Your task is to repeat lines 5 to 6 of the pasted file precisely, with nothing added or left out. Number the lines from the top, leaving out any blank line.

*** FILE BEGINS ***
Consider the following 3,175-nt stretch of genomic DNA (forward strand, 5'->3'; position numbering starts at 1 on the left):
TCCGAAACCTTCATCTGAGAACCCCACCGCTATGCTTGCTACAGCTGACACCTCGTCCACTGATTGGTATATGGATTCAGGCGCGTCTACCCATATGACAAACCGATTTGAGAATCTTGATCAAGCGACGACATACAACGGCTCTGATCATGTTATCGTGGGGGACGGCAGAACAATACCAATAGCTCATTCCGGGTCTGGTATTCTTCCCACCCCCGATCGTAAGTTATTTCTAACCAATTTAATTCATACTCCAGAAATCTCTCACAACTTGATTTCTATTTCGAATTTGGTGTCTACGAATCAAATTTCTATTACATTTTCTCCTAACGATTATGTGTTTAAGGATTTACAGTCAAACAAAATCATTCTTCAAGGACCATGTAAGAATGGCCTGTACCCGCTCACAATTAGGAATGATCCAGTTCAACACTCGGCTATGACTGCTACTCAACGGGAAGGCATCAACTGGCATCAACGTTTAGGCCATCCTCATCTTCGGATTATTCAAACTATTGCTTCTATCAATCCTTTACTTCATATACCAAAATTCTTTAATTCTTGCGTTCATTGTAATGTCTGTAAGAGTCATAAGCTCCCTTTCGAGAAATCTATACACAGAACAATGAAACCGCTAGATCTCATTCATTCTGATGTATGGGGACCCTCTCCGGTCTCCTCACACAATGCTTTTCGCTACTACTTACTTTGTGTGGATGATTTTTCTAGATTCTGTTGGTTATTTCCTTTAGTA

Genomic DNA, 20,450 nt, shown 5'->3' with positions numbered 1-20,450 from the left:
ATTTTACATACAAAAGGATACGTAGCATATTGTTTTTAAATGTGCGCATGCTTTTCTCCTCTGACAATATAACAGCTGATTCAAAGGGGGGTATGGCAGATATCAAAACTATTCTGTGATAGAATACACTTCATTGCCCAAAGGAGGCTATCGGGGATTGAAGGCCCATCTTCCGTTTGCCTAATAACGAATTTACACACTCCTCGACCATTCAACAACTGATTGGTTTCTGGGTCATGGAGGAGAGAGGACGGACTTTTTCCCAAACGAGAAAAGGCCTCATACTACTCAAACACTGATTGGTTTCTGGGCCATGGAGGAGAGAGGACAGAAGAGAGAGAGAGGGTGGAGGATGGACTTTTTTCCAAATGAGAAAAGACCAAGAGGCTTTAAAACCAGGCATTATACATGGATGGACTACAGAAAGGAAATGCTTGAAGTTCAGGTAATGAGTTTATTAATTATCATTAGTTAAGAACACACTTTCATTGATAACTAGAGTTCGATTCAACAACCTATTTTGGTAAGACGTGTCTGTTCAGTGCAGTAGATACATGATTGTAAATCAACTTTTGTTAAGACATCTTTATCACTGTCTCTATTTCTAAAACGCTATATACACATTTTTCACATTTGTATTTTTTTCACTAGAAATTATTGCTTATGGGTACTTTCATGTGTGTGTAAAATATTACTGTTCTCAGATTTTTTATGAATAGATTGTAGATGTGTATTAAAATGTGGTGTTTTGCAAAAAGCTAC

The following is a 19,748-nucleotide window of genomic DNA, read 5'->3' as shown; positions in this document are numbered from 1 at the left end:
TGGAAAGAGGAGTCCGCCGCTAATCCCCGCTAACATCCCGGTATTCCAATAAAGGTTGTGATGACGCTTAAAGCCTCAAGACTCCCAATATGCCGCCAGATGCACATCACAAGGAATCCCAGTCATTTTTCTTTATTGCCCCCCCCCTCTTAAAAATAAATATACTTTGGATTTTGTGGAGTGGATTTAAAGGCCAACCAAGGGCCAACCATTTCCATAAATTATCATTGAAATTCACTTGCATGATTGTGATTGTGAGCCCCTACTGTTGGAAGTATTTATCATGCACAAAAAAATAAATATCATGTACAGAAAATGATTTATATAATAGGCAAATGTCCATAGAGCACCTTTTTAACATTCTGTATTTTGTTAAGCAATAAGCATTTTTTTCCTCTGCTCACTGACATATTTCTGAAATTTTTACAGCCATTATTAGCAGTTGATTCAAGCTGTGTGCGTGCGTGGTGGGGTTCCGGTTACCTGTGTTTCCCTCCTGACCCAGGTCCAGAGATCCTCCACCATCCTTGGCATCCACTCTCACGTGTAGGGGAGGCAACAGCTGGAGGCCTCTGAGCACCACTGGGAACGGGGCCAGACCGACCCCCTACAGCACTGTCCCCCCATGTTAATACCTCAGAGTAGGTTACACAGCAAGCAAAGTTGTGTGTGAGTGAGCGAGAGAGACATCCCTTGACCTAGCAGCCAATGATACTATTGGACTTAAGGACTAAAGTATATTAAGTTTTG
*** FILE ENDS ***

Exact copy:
The following is a 19,748-nucleotide window of genomic DNA, read 5'->3' as shown; positions in this document are numbered from 1 at the left end:
TGGAAAGAGGAGTCCGCCGCTAATCCCCGCTAACATCCCGGTATTCCAATAAAGGTTGTGATGACGCTTAAAGCCTCAAGACTCCCAATATGCCGCCAGATGCACATCACAAGGAATCCCAGTCATTTTTCTTTATTGCCCCCCCCCTCTTAAAAATAAATATACTTTGGATTTTGTGGAGTGGATTTAAAGGCCAACCAAGGGCCAACCATTTCCATAAATTATCATTGAAATTCACTTGCATGATTGTGATTGTGAGCCCCTACTGTTGGAAGTATTTATCATGCACAAAAAAATAAATATCATGTACAGAAAATGATTTATATAATAGGCAAATGTCCATAGAGCACCTTTTTAACATTCTGTATTTTGTTAAGCAATAAGCATTTTTTTCCTCTGCTCACTGACATATTTCTGAAATTTTTACAGCCATTATTAGCAGTTGATTCAAGCTGTGTGCGTGCGTGGTGGGGTTCCGGTTACCTGTGTTTCCCTCCTGACCCAGGTCCAGAGATCCTCCACCATCCTTGGCATCCACTCTCACGTGTAGGGGAGGCAACAGCTGGAGGCCTCTGAGCACCACTGGGAACGGGGCCAGACCGACCCCCTACAGCACTGTCCCCCCATGTTAATACCTCAGAGTAGGTTACACAGCAAGCAAAGTTGTGTGTGAGTGAGCGAGAGAGACATCCCTTGACCTAGCAGCCAATGATACTATTGGACTTAAGGACTAAAGTATATTAAGTTTTG